Study finds air quality improving in WNY, but problems still exist

May 15, 2017

A new study finds there is still plenty of dirty air around Western New York.


The study carries a confrontational name: "Our Health at Risk: Why Are Millions of Americans Still Breathing Unhealthy Air?" It comes from the Environment New York Research & Policy Center. The data is the most recent available, from 2015.

The data shows the Buffalo-Cheektowaga-Niagara Falls area had 43 days of elevated air pollution, while the Southern Tier's Jamestown-Dunkirk-Fredonia region had 47.

Not surprisingly, the reports says the most unhealthy air in New York State was around New York City, which had nearly twice as many days of bad air at 92.

Environment New York founder Heather Liebowitz says decades of improvement have not eliminated all problems.

Credit Environment New York Research & Policy Center

"We are still seeing levels of pollution, despite the fact that we're seeing improvements from 30 and 40 years ago," Liebowitz says. "It's still definitely an issue and this is really happening because air pollution. It's a regional issue and, while we're still shutting down local power plants, which is helping, there are still sources of pollution in the area. Both power plants and vehicles are one of those main causes."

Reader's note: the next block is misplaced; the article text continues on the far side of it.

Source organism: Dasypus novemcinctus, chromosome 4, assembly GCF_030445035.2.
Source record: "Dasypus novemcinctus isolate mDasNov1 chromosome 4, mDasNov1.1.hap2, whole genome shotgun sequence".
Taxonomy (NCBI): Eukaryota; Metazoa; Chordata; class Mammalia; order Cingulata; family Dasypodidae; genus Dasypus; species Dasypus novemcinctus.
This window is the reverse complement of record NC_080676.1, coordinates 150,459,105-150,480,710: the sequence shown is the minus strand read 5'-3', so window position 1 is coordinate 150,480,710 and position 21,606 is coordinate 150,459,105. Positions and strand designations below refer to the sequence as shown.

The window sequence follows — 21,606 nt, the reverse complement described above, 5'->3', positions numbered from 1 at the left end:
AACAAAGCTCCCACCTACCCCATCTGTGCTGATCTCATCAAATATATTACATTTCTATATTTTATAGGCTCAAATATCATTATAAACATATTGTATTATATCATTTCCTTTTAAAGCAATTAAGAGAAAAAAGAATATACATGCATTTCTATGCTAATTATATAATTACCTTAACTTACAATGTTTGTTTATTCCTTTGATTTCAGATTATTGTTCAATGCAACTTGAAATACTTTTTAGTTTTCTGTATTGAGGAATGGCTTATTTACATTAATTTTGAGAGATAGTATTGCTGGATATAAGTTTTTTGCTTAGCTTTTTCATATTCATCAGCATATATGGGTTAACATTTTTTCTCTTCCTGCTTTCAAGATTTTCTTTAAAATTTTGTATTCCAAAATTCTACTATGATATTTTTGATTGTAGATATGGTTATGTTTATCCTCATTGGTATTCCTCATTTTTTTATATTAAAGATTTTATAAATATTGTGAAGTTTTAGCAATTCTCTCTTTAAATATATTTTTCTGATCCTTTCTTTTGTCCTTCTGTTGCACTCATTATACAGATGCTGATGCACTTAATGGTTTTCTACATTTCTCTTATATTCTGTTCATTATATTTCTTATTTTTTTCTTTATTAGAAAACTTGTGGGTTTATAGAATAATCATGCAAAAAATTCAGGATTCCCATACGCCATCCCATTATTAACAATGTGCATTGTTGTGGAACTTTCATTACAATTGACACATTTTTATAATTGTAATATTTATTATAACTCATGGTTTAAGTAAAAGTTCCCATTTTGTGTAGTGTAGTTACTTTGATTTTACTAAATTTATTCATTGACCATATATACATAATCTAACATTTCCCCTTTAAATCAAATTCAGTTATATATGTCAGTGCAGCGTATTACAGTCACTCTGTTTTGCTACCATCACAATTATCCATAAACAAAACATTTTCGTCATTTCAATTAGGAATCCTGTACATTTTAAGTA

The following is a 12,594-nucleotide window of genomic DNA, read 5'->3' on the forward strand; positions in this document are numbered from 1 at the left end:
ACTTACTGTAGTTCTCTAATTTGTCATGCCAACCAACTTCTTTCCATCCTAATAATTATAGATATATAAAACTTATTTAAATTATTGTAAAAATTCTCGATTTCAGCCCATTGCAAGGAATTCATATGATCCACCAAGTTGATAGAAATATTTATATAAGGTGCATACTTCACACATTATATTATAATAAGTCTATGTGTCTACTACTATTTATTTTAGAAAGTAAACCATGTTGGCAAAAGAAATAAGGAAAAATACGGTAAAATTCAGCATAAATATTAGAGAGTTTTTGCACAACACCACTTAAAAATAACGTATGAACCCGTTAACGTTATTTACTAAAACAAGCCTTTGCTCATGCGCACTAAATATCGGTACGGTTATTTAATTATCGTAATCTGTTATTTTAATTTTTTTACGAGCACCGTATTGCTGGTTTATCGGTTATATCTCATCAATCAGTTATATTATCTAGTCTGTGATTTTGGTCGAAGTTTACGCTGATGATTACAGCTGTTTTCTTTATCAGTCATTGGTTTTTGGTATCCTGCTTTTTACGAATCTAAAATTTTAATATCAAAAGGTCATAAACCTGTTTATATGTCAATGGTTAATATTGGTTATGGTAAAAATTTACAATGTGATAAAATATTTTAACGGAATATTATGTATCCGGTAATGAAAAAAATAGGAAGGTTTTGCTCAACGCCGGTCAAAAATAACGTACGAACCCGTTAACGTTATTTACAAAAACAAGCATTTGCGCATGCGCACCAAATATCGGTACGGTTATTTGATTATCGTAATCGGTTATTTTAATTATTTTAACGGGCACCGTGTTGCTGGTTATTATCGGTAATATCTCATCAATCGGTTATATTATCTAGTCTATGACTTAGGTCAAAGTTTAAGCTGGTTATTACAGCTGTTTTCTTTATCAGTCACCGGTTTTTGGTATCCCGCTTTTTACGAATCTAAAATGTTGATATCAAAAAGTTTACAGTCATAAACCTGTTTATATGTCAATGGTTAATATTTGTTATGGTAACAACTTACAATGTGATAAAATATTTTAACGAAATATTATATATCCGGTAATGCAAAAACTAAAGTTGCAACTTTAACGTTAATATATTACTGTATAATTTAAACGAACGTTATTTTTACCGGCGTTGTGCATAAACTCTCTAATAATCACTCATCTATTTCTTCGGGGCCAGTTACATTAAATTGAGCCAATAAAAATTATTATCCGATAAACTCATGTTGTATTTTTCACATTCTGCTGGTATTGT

In the long term, Liebowitz says the only real solution is moving much more aggressively to renewable energy, like sun, wind and hydro-electric, and for the region and state to alleviate pollution blowing in from the Midwest. She says Governor Cuomo's target of half-renewable energy by 2030 can be beaten.

"Right now, it doesn't have to take that long as we think it does," Liebowitz says. "We do, even in New York on cloudy days with just sun, we get enough solar energy that can power New York three times over every year, with just the power of the sun. So it really is a political will question. But we are moving forward. We're seeing in New York Governor Cuomo committed to getting New York to 50 percent renewable energy by 2030."

However, she says, reaching that goal is complicated by the national political environment.

"It's definitely hard, what we're seeing in Washington, DC right now, with what's going on in the Trump Administration," Liebowitz says. "I think that's even more of a reason why New York has to lead the way for clean energy right here at home. We have a great opportunity to do that here with the Regional Greenhouse Gas Initiative."

Liebowitz says it does not have to be a political issue, since people from all points of view ought to be making sure the air they and their children breathe is good.